How to Make Sure Your Work from Home Wi-Fi Router is Secure

wireless router

Are you one who tries to see that all work-related servers, computers, mobile devices, and cloud-based apps are properly secured, but don’t always put the same effort into all your personal devices and accounts?   If so, you’re not alone; and my guess is if you’re reading this post you have given little thought to securing one very important personal device, which is the wireless router in your home.

Even if the amount of time you work from home is minimal, you need to make sure this device is properly secured.  Not only is such a step ethically mandated in a number of jurisdictions; but as their lawyer, your clients also expect you to take whatever reasonable steps are necessary to keep their personal information and your communications with them secure.  In this time of COVID, when much of the work force has shifted to working from home, securing home routers has become particularly important because cyber criminals have shifted their focus to home devices.  Heaven forbid your home router, or the home router of a staff person, ends up being the weak link that enables a successful breach of your office network.

The good news is that you don’t need to be an IT security expert to take care of most of the basics.  Start by pulling out your instruction manual.  If that’s no longer available, instruction manuals are often available online.  Just do a search for it using your router make and model number.  With that in hand, make sure to address the following recommendations if they have not already been done.

1) Because the default administrative username and password are easy to guess, you should change both.  Best practices now call for a complex password of at least 20 characters comprised of uppercase and lowercase characters, numbers, and symbols.  And since many router manufacturers all set the default username as Admin on all their devices, pick a username that’s unique to you.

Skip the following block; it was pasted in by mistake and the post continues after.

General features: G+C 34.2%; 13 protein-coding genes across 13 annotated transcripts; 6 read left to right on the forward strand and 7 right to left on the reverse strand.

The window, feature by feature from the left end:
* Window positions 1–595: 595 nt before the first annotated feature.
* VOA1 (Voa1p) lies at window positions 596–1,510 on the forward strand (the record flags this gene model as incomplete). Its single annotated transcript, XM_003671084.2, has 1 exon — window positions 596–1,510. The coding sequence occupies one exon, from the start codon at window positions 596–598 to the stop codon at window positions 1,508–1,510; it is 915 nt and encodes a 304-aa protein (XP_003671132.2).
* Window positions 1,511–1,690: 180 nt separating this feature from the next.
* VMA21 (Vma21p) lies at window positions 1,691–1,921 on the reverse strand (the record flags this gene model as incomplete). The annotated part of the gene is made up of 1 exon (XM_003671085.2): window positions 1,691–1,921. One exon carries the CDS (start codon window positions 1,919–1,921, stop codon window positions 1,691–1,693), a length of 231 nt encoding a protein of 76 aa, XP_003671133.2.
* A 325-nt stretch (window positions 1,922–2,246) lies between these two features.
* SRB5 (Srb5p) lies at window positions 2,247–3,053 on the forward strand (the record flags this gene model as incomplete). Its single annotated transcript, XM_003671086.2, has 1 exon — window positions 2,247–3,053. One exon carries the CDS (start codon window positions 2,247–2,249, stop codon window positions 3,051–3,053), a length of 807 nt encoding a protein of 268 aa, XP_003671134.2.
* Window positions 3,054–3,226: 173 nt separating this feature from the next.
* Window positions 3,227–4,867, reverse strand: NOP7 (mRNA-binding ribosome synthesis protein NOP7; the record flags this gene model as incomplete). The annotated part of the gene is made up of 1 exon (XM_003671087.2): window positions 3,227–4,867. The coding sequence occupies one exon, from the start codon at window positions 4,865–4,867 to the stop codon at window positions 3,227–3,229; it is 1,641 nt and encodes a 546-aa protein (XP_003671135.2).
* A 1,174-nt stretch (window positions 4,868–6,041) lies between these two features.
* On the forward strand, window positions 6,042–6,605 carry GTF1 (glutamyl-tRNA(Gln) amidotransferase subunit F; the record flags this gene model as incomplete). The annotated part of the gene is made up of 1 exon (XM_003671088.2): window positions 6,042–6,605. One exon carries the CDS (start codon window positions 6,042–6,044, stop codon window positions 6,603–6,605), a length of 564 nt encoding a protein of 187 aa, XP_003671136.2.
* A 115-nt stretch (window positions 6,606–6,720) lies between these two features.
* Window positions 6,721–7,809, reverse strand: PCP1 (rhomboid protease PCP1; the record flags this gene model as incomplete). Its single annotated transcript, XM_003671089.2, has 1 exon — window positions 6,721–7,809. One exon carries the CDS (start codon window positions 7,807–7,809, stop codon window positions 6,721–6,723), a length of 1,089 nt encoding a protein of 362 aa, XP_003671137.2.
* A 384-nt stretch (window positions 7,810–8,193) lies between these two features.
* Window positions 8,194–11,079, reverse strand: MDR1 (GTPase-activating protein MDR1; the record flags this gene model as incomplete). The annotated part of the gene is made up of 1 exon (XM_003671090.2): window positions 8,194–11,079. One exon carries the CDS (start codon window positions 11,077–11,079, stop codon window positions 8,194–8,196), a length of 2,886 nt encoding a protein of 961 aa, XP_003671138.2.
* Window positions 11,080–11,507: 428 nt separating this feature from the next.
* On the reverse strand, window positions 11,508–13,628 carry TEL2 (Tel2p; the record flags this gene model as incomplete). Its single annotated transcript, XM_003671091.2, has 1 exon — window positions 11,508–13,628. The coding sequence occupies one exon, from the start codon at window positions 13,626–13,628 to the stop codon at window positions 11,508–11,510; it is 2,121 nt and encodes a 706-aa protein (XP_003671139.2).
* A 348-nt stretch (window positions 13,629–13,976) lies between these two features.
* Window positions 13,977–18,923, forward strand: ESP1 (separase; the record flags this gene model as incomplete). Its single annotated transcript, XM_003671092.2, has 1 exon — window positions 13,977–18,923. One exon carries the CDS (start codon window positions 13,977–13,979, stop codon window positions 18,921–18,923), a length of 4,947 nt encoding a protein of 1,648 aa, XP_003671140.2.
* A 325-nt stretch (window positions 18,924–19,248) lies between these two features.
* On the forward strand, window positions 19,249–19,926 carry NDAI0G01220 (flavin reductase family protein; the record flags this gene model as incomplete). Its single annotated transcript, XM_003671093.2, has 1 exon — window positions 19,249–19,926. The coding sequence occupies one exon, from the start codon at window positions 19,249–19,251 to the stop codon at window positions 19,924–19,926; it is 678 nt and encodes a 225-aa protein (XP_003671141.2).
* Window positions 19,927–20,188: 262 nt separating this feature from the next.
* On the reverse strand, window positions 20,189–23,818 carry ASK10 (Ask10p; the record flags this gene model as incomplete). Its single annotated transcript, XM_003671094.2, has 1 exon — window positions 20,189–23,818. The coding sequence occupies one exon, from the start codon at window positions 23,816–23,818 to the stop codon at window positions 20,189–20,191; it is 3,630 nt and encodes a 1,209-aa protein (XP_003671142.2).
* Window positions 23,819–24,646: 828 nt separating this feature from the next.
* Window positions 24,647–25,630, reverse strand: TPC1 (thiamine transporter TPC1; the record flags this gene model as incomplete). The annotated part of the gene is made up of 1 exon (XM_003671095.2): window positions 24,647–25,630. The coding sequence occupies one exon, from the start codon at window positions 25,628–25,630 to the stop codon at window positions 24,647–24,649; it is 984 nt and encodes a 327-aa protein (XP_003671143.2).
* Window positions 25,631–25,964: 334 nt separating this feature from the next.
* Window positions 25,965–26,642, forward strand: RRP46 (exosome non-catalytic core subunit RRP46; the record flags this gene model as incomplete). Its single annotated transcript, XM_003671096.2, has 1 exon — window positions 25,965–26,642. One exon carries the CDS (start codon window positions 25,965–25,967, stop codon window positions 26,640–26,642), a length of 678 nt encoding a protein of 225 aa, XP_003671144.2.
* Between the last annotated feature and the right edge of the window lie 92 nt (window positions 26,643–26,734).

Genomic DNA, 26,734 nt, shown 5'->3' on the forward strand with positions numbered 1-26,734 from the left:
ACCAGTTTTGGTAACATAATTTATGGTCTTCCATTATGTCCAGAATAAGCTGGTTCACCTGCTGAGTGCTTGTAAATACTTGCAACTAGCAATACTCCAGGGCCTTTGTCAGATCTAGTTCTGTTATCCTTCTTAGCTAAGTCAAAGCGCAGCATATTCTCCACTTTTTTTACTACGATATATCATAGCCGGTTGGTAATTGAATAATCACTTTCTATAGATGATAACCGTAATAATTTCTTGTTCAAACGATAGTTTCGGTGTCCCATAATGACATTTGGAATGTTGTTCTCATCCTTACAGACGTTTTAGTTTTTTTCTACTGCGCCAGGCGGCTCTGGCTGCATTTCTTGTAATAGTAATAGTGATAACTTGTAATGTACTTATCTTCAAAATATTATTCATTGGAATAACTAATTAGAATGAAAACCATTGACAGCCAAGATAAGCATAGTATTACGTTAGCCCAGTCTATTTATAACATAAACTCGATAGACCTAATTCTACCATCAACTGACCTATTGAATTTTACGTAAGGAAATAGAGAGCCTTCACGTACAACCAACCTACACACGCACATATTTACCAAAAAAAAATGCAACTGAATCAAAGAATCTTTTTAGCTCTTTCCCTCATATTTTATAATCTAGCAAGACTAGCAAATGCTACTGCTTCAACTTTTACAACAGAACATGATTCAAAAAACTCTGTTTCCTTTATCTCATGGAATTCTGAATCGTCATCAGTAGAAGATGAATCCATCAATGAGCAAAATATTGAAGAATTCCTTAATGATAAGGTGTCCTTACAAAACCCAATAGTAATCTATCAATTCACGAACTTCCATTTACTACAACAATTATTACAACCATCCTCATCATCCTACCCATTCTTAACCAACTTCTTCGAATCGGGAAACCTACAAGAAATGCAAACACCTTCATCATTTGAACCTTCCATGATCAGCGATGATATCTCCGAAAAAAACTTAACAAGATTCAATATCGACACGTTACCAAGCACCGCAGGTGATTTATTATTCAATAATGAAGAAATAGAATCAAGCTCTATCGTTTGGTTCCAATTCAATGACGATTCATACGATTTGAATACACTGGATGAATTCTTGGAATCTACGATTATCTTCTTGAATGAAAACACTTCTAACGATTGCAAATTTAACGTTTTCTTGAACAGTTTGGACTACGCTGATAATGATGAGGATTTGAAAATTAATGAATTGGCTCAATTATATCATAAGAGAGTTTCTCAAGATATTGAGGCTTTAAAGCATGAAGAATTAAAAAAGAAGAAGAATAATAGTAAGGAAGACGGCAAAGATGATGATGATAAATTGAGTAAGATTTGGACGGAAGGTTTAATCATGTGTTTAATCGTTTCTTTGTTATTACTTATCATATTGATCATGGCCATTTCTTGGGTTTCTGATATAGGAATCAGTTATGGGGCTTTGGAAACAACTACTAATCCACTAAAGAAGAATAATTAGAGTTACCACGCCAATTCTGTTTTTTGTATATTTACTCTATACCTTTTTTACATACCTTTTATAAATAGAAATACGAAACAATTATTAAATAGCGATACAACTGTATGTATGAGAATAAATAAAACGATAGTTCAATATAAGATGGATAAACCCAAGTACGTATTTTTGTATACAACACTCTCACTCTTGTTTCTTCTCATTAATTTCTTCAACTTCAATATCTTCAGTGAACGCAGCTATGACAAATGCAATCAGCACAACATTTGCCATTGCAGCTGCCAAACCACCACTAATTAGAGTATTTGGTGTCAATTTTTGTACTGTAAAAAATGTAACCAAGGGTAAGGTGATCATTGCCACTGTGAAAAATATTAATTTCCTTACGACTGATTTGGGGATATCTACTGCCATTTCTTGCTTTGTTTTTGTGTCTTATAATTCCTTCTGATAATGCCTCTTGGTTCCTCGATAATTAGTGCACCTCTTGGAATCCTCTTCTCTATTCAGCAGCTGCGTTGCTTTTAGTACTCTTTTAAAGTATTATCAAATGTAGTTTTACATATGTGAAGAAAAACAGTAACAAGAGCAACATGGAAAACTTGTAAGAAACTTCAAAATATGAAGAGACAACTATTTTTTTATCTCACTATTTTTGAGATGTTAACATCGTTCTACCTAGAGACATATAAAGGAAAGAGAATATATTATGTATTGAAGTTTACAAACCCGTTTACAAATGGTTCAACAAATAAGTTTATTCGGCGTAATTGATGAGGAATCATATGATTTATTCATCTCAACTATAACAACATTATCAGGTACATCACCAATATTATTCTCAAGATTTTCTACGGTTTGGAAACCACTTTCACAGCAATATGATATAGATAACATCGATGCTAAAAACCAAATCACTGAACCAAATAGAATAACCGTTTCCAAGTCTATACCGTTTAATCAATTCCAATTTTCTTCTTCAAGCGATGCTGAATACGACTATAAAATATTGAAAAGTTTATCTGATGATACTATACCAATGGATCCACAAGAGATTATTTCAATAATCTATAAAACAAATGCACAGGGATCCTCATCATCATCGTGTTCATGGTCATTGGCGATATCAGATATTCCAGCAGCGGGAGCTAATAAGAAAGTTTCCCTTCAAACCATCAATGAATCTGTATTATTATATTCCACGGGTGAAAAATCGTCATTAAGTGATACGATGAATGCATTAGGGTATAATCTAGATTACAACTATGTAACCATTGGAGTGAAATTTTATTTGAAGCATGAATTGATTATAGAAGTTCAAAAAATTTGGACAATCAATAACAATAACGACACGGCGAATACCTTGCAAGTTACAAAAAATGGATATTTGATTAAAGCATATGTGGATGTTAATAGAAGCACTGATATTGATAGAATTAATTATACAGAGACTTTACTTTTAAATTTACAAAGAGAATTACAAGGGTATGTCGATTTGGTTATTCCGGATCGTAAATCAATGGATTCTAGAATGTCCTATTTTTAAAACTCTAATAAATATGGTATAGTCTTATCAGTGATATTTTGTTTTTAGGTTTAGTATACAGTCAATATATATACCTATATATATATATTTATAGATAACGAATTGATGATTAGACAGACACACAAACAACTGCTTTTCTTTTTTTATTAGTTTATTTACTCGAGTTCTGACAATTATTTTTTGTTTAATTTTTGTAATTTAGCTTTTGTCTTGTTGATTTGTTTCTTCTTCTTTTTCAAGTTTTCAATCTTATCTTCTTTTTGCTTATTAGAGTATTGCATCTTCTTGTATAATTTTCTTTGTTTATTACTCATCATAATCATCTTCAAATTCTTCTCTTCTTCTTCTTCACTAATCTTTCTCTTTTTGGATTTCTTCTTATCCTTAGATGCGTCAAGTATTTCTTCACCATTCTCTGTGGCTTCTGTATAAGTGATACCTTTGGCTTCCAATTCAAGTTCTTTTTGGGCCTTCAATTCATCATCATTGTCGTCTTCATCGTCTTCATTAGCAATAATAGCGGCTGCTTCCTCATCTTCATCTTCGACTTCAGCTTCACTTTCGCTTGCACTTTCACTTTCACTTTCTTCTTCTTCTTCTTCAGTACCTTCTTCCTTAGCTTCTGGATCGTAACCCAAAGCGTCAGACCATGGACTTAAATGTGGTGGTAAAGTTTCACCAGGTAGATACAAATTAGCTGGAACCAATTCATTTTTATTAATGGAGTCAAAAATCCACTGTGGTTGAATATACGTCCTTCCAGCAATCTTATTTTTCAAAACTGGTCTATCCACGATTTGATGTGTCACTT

2) Change the network SSID (the name of your network) defaults.  Every router comes with a default network name.  Change it to something unique to you but don’t have be something that might identify you.  As with the router’s administrative password, also create a similarly strong network access password.

3) Setup a guest network with it’s own unique SSID and password because guests, to include friends of any kids, should never have access to your home network.

4) Make sure the firmware version of your router is current.  Update to the most current version if it isn’t because version updates are how security patches are delivered to your router.  If your router has an auto update option, make sure that is enabled.  If no firmware updates have been released in the last 12 to 18 months, replace your router with a newer model.

5) Confirm that the network authentication method is set to WPA2-personal, or even better, WPA3-personal if that option is available.  WPA3 is the more secure encryption language of the two.  If neither of these options are available on your router, replace your router with a newer model.

6) Turn off UPnP (Universal Plug and Play). Yes, I know this can make connecting new devices to the network less convenient; but leaving it on provides hackers an access point that can be used to insert malware on to your network, to include things like programs that seek to capture login credentials to your bank accounts.

There are additional steps one can take to further secure a home router but a follow-through with these most basic steps will go a long way toward seeing that your home router is properly secured.  That said, one final note.  I know that keeping track of long complex passwords can be a stumbling block for some.  That problem can be easily solved with a password manager.  Given all the login credentials we’re all trying to manage nowadays, the use of a password manager has quickly become a veritable necessity.

All opinions, advice, and experiences of guest bloggers/columnists are those of the author and do not necessarily reflect the opinions, practices or experiences of Solo Practice University®.

This entry was posted in Guest Bloggers and tagged ALPS, Marc Bassingthwaite. Bookmark the permalink.

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